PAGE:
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Tomato genome is comprised largely of fast evolving low copy number sequences

Tomato genome is comprised largely of fast evolving low copy number sequences

Molecular & General Genetics 213(2-3): 254-261

Fifty random clones (350-2300 bp), derived from sheared, nuclear DNA, were studied via Southern analysis in order to make deductions about the organization and evolution of the tomato genome. Thirty-four of the clones were mapped genetically and determined to represent points on 11 of the 12 tomato chromosomes. Under moderate stringency conditions (.ltoreq. 80% homology required) 44% of the clones were classified as single copy. Under higher stringency, the majority of the clones (78%) behaved as single copy. Most of the remaining clones belonged to multicopy families containing 2-20 copies, while a few contained moderately or highly repeated sequences (10% at moderate stringency, 4% at high stringency). Divergence rates of sequences homologous to the 50 random genomic clones were compared with those corresponding to 20 previously described cDNA (coding sequence) clones. Rates were measured by probing each clone (random genomics and cDNAs) onto filters containing DNA from various species from the family Solanaceae (including potato, Datura, petunia and tobacco) as well as one species (watermelon) from another plant family, Cucurbitaceae. Under moderate stringency conditions, the majority of the random clones (single copy and repetitive) failed to detect homologous sequences in the more distantly related species, whereas approximately 90% of the 20 coding sequences analyzed could still be detected in all solanaceous species. The most highly repeated sequences appear to be the fastest evolving and homologous copies could be detected only in species most closely related to tomato. Dispersion of repetitive sequences, as opposed to tandem clustering, appears to be the rule for the tomato genome. None of the repetitive sequences discovered by this random sampling of the genome were tandemly arranged-a finding consistent with the notion that the tomato genome contains only a small fraction of satellite DNA. This study, along with a companion paper (Ganal et al. 1988), provides the first general sketch of the tomato genome at the molecular level and indicates that it is comprised largely of single copy sequences and these sequences, together with repetitive sequences, are evolving at a rate faster than the coding portion of the genome. The small genome and paucity of highly repetitive DNA are favorable attributes with respect to the possibilities of conducting chromosome walking experiments in tomato and the fact that coding regions are well conserved among solanaceous species may be useful for distinguishing clones that contain coding regions from those that do not.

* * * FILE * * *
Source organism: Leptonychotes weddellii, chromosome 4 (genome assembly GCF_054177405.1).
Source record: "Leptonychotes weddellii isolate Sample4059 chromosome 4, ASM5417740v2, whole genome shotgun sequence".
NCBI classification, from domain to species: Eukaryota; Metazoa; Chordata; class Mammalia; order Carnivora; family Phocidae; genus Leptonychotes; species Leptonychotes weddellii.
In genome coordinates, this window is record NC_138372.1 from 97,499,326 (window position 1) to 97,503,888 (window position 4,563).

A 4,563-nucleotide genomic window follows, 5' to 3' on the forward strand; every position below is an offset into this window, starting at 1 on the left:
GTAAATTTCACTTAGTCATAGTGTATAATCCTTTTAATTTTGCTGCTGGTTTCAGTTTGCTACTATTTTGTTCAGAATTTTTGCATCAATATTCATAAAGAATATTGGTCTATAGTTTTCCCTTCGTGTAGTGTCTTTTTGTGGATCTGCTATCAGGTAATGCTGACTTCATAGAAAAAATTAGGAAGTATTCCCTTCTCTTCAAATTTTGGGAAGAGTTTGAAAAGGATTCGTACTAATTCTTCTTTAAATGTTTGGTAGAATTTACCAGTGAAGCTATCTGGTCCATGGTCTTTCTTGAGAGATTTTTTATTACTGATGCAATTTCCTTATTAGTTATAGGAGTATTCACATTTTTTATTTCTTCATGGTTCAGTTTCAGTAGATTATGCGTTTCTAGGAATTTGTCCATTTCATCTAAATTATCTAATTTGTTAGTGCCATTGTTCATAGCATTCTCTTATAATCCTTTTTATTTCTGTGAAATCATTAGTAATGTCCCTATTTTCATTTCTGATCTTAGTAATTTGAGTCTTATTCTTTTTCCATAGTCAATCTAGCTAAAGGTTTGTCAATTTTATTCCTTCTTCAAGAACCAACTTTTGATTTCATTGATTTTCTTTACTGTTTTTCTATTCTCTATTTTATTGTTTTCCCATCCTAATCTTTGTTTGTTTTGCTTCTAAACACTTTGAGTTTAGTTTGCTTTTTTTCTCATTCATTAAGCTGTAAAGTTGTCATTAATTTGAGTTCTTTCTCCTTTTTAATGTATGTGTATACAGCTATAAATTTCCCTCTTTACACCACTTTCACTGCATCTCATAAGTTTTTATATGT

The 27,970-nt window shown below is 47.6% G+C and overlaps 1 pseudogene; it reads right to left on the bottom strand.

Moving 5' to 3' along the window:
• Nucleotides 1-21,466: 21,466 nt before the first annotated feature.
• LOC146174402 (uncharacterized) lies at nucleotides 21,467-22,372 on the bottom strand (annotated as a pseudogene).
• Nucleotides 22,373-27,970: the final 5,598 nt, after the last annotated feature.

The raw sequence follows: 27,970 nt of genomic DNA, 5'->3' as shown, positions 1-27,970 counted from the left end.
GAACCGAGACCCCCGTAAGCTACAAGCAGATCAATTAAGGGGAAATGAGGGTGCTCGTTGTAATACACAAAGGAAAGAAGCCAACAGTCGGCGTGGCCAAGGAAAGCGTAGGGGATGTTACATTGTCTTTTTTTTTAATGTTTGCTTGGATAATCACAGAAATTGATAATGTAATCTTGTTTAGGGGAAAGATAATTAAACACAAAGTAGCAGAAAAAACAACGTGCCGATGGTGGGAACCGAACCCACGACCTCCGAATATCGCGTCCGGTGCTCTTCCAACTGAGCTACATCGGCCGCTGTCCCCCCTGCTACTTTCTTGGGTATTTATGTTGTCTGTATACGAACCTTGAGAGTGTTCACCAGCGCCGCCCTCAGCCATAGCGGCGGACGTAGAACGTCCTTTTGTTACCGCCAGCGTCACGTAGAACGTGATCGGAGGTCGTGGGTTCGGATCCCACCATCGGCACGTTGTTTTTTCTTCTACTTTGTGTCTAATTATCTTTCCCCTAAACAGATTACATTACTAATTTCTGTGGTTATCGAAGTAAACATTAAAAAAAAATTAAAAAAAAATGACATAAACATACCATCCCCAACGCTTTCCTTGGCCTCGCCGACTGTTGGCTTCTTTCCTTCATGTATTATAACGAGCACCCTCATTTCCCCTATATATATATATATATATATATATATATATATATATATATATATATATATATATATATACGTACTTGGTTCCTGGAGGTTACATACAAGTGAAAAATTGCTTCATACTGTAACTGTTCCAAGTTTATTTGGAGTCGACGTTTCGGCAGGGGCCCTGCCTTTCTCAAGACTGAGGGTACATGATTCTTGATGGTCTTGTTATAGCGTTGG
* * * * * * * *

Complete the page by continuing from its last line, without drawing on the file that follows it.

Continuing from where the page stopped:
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Accession: 006812586

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DOI: 10.1007/bf00339589

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